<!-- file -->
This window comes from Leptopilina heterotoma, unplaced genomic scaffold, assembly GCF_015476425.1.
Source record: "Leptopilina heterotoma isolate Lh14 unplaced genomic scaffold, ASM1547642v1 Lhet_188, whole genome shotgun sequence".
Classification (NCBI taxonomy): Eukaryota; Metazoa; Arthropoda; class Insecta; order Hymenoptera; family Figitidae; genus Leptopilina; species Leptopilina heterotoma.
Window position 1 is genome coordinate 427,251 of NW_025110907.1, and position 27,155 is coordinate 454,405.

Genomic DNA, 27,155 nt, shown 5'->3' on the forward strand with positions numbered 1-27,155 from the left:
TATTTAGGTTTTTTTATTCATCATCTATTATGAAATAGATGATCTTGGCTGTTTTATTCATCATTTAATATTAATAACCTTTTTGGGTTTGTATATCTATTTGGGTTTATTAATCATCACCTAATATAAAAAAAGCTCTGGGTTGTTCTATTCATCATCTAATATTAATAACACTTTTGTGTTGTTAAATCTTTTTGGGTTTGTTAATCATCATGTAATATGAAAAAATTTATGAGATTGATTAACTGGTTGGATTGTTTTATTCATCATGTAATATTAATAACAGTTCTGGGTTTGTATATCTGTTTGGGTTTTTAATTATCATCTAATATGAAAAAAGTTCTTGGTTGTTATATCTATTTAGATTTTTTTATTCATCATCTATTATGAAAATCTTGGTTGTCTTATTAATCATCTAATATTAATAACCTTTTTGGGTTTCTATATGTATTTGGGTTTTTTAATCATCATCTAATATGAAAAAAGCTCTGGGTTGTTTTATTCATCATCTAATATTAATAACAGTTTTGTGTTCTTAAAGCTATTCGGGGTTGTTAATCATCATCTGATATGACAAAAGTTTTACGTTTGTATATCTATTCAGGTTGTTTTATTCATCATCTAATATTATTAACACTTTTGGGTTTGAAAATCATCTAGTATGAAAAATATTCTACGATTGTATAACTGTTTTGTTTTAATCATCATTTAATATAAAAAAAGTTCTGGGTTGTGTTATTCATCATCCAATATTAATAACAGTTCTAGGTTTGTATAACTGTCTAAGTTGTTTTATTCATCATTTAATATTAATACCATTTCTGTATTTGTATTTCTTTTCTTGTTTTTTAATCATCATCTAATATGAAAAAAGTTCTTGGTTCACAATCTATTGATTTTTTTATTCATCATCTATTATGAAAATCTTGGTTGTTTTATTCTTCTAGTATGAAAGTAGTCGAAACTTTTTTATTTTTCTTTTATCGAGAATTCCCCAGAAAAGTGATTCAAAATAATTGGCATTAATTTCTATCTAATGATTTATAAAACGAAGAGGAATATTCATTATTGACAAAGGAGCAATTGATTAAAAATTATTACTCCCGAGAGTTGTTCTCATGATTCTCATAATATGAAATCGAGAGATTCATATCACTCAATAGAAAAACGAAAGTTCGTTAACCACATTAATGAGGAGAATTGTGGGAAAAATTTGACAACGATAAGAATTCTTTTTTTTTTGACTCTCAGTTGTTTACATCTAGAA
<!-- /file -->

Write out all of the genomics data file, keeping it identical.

This window comes from Leptopilina heterotoma, unplaced genomic scaffold, assembly GCF_015476425.1.
Source record: "Leptopilina heterotoma isolate Lh14 unplaced genomic scaffold, ASM1547642v1 Lhet_188, whole genome shotgun sequence".
Classification (NCBI taxonomy): Eukaryota; Metazoa; Arthropoda; class Insecta; order Hymenoptera; family Figitidae; genus Leptopilina; species Leptopilina heterotoma.
Window position 1 is genome coordinate 427,251 of NW_025110907.1, and position 27,155 is coordinate 454,405.

Genomic DNA, 27,155 nt, shown 5'->3' on the forward strand with positions numbered 1-27,155 from the left:
TATTTAGGTTTTTTTATTCATCATCTATTATGAAATAGATGATCTTGGCTGTTTTATTCATCATTTAATATTAATAACCTTTTTGGGTTTGTATATCTATTTGGGTTTATTAATCATCACCTAATATAAAAAAAGCTCTGGGTTGTTCTATTCATCATCTAATATTAATAACACTTTTGTGTTGTTAAATCTTTTTGGGTTTGTTAATCATCATGTAATATGAAAAAATTTATGAGATTGATTAACTGGTTGGATTGTTTTATTCATCATGTAATATTAATAACAGTTCTGGGTTTGTATATCTGTTTGGGTTTTTAATTATCATCTAATATGAAAAAAGTTCTTGGTTGTTATATCTATTTAGATTTTTTTATTCATCATCTATTATGAAAATCTTGGTTGTCTTATTAATCATCTAATATTAATAACCTTTTTGGGTTTCTATATGTATTTGGGTTTTTTAATCATCATCTAATATGAAAAAAGCTCTGGGTTGTTTTATTCATCATCTAATATTAATAACAGTTTTGTGTTCTTAAAGCTATTCGGGGTTGTTAATCATCATCTGATATGACAAAAGTTTTACGTTTGTATATCTATTCAGGTTGTTTTATTCATCATCTAATATTATTAACACTTTTGGGTTTGAAAATCATCTAGTATGAAAAATATTCTACGATTGTATAACTGTTTTGTTTTAATCATCATTTAATATAAAAAAAGTTCTGGGTTGTGTTATTCATCATCCAATATTAATAACAGTTCTAGGTTTGTATAACTGTCTAAGTTGTTTTATTCATCATTTAATATTAATACCATTTCTGTATTTGTATTTCTTTTCTTGTTTTTTAATCATCATCTAATATGAAAAAAGTTCTTGGTTCACAATCTATTGATTTTTTTATTCATCATCTATTATGAAAATCTTGGTTGTTTTATTCTTCTAGTATGAAAGTAGTCGAAACTTTTTTATTTTTCTTTTATCGAGAATTCCCCAGAAAAGTGATTCAAAATAATTGGCATTAATTTCTATCTAATGATTTATAAAACGAAGAGGAATATTCATTATTGACAAAGGAGCAATTGATTAAAAATTATTACTCCCGAGAGTTGTTCTCATGATTCTCATAATATGAAATCGAGAGATTCATATCACTCAATAGAAAAACGAAAGTTCGTTAACCACATTAATGAGGAGAATTGTGGGAAAAATTTGACAACGATAAGAATTCTTTTTTTTTTGACTCTCAGTTGTTTACATCTAGAA